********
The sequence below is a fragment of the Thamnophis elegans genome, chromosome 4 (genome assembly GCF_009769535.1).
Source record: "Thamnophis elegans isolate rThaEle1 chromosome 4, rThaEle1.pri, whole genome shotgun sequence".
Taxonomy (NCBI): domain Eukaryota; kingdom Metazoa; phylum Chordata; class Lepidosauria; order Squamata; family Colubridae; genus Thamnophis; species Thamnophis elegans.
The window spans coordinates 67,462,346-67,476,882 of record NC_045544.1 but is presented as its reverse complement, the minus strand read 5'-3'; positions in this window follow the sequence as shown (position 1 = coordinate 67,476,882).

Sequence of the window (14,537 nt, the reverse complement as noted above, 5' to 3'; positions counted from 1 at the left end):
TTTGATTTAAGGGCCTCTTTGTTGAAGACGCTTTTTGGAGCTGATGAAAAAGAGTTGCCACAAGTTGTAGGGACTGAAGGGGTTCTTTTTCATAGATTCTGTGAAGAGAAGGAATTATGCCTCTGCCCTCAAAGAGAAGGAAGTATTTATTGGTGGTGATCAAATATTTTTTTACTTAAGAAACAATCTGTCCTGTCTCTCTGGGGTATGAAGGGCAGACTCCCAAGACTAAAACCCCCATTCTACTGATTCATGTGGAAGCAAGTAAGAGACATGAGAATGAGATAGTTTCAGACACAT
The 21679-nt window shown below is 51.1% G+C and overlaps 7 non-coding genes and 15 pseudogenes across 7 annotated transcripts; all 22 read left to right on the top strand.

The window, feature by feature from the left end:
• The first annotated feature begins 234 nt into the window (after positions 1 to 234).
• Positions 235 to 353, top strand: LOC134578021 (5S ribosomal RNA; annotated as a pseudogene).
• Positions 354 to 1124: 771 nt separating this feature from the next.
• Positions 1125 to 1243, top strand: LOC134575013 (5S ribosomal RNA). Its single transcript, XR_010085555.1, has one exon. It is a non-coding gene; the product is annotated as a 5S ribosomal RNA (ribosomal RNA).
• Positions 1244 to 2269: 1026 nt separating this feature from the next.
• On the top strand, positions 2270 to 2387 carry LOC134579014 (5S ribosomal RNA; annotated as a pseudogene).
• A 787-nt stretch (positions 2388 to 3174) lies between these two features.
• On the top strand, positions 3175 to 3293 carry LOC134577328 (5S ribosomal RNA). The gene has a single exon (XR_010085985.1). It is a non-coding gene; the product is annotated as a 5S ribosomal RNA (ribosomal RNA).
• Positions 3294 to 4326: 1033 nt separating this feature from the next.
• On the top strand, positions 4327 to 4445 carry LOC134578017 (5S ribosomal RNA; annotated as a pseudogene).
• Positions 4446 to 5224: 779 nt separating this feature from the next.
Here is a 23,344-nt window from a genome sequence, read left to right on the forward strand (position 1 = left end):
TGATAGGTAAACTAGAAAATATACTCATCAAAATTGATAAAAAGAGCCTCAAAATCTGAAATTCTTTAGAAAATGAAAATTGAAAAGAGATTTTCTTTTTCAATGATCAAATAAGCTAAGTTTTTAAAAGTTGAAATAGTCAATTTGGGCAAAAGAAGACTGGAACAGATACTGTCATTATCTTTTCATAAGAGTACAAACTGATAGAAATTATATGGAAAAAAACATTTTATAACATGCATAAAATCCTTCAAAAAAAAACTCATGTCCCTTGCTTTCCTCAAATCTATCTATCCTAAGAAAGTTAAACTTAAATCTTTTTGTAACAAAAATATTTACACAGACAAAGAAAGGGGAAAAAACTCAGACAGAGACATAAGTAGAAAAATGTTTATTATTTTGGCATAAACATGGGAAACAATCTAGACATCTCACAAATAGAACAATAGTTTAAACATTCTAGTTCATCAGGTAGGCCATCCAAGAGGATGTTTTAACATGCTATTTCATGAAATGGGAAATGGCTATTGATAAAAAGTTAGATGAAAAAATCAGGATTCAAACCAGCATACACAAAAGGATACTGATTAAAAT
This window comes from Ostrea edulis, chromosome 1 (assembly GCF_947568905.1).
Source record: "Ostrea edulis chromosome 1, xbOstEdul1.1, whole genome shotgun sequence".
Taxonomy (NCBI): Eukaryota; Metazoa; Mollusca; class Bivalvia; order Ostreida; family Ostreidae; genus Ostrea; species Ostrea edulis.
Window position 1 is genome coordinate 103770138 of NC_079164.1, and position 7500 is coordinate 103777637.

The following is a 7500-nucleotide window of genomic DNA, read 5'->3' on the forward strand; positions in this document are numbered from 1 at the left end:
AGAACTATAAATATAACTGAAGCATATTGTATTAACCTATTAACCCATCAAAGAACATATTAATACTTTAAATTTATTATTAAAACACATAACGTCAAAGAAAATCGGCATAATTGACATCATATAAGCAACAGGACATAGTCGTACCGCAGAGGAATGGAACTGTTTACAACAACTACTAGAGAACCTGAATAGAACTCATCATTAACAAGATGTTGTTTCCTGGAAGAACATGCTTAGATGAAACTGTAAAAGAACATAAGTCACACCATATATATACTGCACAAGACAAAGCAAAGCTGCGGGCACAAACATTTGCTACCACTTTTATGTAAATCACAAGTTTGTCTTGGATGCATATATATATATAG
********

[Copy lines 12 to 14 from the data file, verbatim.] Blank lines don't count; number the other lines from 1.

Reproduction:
• Positions 1125 to 1243, top strand: LOC134575013 (5S ribosomal RNA). Its single transcript, XR_010085555.1, has one exon. It is a non-coding gene; the product is annotated as a 5S ribosomal RNA (ribosomal RNA).
• Positions 1244 to 2269: 1026 nt separating this feature from the next.
• On the top strand, positions 2270 to 2387 carry LOC134579014 (5S ribosomal RNA; annotated as a pseudogene).